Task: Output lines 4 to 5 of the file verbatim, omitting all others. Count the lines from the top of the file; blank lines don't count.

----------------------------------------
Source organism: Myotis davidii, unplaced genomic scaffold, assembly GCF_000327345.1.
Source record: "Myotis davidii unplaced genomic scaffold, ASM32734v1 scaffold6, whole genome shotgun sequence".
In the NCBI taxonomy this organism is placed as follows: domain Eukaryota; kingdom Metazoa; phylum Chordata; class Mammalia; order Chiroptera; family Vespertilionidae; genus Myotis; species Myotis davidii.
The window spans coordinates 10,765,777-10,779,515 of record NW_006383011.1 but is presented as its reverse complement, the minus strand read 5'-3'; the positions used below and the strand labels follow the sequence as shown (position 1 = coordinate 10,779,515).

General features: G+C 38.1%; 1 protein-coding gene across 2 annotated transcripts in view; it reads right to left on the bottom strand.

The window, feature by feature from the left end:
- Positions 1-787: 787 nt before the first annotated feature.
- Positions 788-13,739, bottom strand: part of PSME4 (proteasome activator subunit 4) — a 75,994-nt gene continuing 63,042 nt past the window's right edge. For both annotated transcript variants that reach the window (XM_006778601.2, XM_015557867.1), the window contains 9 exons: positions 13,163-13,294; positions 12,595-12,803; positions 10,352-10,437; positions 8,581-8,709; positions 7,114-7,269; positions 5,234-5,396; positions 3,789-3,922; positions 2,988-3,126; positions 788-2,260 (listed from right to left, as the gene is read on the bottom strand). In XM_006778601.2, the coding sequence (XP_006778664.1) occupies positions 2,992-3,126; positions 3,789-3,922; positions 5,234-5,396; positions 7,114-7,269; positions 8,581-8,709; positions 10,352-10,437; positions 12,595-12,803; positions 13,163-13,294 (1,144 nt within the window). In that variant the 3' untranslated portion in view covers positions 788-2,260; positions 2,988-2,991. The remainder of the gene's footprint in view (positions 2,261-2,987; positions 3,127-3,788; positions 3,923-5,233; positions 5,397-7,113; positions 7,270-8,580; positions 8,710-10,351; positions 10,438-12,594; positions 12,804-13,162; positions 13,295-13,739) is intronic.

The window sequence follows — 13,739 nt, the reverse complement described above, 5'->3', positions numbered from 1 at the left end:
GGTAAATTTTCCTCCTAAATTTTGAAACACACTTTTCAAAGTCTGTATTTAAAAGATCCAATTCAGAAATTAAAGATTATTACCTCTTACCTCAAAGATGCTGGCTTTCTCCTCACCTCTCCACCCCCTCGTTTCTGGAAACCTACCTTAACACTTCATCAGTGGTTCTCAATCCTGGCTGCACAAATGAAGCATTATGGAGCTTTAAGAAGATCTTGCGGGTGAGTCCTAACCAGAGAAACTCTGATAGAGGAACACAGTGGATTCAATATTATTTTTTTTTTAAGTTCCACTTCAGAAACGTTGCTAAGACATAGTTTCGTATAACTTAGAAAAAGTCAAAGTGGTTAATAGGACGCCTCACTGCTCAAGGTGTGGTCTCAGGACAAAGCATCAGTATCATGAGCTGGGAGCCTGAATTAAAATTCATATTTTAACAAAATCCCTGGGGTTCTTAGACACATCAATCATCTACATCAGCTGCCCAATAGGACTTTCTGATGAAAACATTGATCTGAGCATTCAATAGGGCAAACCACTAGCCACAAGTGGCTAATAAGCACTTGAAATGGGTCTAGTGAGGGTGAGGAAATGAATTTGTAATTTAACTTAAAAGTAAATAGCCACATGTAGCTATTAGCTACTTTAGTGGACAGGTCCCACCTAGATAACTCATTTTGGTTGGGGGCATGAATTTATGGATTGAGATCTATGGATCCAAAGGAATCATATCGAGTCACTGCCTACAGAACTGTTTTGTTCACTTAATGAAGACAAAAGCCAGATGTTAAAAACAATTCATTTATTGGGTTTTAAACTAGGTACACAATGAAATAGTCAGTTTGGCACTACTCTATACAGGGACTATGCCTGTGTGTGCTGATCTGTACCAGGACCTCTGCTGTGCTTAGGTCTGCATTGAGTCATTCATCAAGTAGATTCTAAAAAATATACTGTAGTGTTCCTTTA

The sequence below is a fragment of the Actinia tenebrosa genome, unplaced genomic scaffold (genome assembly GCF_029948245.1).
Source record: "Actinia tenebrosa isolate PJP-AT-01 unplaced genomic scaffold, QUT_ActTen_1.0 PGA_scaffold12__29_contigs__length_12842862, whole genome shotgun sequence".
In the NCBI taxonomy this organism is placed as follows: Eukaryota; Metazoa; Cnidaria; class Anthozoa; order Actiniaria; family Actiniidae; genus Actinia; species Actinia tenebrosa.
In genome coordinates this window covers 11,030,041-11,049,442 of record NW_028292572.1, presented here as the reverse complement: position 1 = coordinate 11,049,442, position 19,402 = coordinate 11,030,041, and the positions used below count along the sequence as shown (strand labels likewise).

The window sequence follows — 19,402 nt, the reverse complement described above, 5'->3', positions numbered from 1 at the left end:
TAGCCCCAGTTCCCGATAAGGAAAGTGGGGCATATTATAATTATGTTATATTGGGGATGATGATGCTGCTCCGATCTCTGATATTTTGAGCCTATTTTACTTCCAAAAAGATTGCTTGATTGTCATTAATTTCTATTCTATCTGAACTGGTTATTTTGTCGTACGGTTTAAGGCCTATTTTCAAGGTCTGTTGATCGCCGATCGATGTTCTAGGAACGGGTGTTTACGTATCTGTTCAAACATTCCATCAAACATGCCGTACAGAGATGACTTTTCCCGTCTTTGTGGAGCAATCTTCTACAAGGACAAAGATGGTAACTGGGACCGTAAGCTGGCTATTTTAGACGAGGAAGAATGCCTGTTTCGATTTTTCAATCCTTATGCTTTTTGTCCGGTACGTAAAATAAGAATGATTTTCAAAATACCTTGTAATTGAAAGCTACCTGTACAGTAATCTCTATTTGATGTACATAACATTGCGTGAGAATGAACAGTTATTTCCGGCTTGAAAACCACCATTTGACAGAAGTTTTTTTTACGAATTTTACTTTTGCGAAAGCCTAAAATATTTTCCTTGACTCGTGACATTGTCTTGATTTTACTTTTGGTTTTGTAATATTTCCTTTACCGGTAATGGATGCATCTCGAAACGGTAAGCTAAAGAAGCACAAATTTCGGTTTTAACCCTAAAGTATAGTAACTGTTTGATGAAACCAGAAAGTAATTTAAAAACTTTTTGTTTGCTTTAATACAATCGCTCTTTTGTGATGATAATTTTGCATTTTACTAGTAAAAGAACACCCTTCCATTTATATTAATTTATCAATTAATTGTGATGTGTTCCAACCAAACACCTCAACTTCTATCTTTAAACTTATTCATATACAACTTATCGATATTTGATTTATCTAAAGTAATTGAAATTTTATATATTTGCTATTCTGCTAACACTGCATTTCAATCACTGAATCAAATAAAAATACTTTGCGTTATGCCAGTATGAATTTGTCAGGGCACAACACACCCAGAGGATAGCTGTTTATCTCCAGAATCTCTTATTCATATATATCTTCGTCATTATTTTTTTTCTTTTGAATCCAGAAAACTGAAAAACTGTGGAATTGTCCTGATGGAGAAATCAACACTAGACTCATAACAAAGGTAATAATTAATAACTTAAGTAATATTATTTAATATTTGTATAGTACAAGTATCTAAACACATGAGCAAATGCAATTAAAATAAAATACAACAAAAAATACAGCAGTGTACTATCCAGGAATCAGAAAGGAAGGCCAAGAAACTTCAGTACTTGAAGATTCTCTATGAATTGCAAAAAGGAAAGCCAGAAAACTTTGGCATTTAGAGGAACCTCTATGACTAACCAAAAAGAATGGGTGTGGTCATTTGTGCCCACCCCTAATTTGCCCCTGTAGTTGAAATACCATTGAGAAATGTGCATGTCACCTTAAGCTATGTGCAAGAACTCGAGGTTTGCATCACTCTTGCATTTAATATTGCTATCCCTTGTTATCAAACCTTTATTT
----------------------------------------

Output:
The window spans coordinates 10,765,777-10,779,515 of record NW_006383011.1 but is presented as its reverse complement, the minus strand read 5'-3'; the positions used below and the strand labels follow the sequence as shown (position 1 = coordinate 10,779,515).

General features: G+C 38.1%; 1 protein-coding gene across 2 annotated transcripts in view; it reads right to left on the bottom strand.